Listing entries tagged with poetry
1 | 2 | 3
this is a world of imagination & digitisation 09.25.2008, 4:31 PM
On Thursday October 9th, National Poetry Day in the UK, 2008 if:book london is launching an exciting experiment in reading and writing, supported by Arts Council England. Over the next six months I will be working with artist and web designer Toni Lebusque, project manager and film maker Sasha Hoare and a team of inspired people to create an illuminated book online, containing the poetry of William Blake, new writing, art and song inspired by Blake’s work, and the voices of many readers as they debate some of Blake’s key concerns and their relevance in the digital age.
Why Blake? Well, just imagine what William Blake’s blog would look like. Think what this radical, visionary maker and publisher of multimedia books would have made of the web.
I came across Songs of Innocence & Experience as a teenager, before teachers could convince me he was difficult. My great grandfather was a Blake scholar, and I found reproductions of the illuminated books on my grandmother’s shelves; they soon inspired me to churn out epic poems of mythical worlds, to write them out neat in an exercise book and embellish them with crayons and felt tip pens. ‘This is a world of Imagination & Vision’ he wrote, which I took to mean, ‘Go for it!’
Blake has been an inspiration to generations of real artists too, from Allen Ginsberg to Jah Wobble, a source of Imagination and Vision to all kinds of readers, yet he’s also been colonized by the academics, judged obscure on one hand, nuts on the other.
Blake railed against the treatment of Chimney Sweepers and working Londoners locked in the mind forg’d manacles of man; he conjured up vivid images of nature enhanced by symbolism and transformed by imagination; he celebrated the importance of freedom in play for children. How would he react to London now, to the digital printshop, the sweatshop and call centre, the lack of spaces for kids to roam except online? What would Blake build in Second Life’s green and pleasant land? And what digital tools might he use to make what kind of books?
Bob Stein has talked of a new kind of curatorial role involved in the publishing of tomorrow; in his Unified Theory of Publishing he writes:
“far from becoming obsolete, publishers and editors in the networked era have a crucial role to play. The editor of the future is increasingly a producer, a role that includes signing up projects and overseeing all elements of production and distribution, and that of course includes building and nurturing communities of various demographics, size, and shape. Successful publishers will build brands around curatorial and community building know-how AND be really good at designing and developing the robust technical infrastructures that underlie a complex range of user experiences.”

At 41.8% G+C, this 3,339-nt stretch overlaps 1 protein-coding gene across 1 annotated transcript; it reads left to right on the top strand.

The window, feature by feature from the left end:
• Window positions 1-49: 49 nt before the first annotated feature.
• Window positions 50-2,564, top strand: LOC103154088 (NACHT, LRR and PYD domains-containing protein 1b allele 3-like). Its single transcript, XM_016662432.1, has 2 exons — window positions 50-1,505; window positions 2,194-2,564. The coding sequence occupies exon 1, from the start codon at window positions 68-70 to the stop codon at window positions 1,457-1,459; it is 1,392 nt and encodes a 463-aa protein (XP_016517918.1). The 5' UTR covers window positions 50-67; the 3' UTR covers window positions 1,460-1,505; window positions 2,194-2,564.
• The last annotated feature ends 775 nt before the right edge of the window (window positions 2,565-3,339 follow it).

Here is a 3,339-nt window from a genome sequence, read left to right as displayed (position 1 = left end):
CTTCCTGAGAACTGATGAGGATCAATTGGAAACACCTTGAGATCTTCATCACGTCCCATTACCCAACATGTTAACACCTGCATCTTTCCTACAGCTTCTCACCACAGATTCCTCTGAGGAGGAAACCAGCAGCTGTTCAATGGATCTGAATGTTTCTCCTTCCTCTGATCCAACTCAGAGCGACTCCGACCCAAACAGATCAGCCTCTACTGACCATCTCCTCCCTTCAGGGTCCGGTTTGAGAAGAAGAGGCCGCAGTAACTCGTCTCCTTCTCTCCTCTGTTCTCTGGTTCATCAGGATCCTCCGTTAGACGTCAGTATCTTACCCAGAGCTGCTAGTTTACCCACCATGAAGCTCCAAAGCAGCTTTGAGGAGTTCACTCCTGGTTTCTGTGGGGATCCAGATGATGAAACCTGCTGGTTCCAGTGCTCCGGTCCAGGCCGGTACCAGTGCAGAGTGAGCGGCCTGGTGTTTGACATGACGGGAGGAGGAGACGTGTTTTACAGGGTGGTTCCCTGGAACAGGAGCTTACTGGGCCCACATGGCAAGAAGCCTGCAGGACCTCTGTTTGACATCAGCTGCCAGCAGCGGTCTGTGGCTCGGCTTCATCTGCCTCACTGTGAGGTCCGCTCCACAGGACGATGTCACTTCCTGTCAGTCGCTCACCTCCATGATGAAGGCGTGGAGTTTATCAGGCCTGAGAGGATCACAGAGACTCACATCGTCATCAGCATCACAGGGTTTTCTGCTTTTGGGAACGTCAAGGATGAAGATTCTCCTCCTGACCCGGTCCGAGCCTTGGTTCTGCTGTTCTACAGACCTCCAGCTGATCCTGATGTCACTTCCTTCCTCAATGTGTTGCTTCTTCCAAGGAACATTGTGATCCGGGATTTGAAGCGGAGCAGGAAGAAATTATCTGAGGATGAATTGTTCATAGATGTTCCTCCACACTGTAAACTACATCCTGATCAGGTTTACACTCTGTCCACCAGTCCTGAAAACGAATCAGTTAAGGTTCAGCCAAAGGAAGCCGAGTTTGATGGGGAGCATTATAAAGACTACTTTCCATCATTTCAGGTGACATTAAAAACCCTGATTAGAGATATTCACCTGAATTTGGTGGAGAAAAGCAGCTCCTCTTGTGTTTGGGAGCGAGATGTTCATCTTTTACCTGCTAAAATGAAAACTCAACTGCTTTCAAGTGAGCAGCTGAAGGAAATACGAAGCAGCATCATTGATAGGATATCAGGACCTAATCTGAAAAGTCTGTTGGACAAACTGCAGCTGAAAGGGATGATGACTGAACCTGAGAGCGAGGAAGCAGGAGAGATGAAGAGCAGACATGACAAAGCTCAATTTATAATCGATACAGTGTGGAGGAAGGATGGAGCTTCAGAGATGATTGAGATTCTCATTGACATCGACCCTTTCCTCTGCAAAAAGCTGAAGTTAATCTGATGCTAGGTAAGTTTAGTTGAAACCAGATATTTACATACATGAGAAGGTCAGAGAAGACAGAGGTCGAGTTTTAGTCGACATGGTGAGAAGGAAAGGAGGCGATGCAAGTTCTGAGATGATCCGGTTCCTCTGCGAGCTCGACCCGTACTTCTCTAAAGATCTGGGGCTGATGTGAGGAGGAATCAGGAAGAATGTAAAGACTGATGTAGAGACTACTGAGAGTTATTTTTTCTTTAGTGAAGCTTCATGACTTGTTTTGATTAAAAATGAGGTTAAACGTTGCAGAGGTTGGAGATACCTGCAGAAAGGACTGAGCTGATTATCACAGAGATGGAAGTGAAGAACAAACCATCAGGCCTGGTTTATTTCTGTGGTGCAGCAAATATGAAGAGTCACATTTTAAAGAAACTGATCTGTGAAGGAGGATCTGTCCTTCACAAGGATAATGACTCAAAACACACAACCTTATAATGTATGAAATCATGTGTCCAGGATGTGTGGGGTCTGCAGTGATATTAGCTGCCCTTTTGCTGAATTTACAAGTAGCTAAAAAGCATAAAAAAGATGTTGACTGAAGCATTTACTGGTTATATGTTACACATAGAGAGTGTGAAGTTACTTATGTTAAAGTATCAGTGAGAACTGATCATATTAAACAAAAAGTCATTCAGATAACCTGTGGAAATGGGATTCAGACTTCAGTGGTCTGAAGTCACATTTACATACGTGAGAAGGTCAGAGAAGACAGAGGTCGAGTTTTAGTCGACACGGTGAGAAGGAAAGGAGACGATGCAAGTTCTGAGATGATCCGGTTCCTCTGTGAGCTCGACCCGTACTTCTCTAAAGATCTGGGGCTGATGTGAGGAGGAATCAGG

I agree completely, but I’m not convinced that traditional publishing companies are best placed to take on this role. I’ve spent many years working with literature organisations like the Poetry Society and Booktrust, alongside professional workers with reader development projects in libraries and the community; our trade is the creation and execution of projects which bring writers and readers together, commissioning new work for specific settings. A good arts festival sparks conversations around the themes it explores and the events it makes happen.
The Poetry Places scheme we ran at the Poetry Society in the 1990s involved residencies, workshops, performances in all kinds of venues, and the creation of poems to be engraved into a public space, proclaimed at an event, used as signage in parks, zoos and estates…
People usually classified as ‘arts administrators’ are orchestrating interactions that are much more akin to Bob’s concept of the curator of the networked book than publishers who seem to find it hard to see much beyond a downloadable replica of their traditional product.
Songs of Imagination & Digitisation will involve working with a range of those people, commissioning new writing and art, providing incentives for new voices to submit work and for readers to give us their ideas. We will mingle film, text and image, reader response and author interviews – and once we’ve gathered enough ingredients on our blog we hope to transmute them into something that feels like a proper, substantial, networked book.
So many web projects go encyclopaedic and neverending. The book of the future will be linked to a community, open to revision and extension, but also bounded in a meaningful way, a satisfying artistic entity, porous but not pointless.
if:book kicks off this project on National Poetry Day. In the morning some of us will wander round Covent Garden and Soho, where Blake was born, and talk to people about their working lives. We’ll film them reading lines from Blake, then go and drink tea while actor Toby Jones reads us Blake poems and we respond to them in doodles, written words and conversation.
And that day the inspirational Bill Thompson will release into the wild a laptop loaded up with Blake’s work. For the next five months it will be passed from person to person, each one recording their responses, and emailing them to the Songsofimaginationanddigitisation.net blog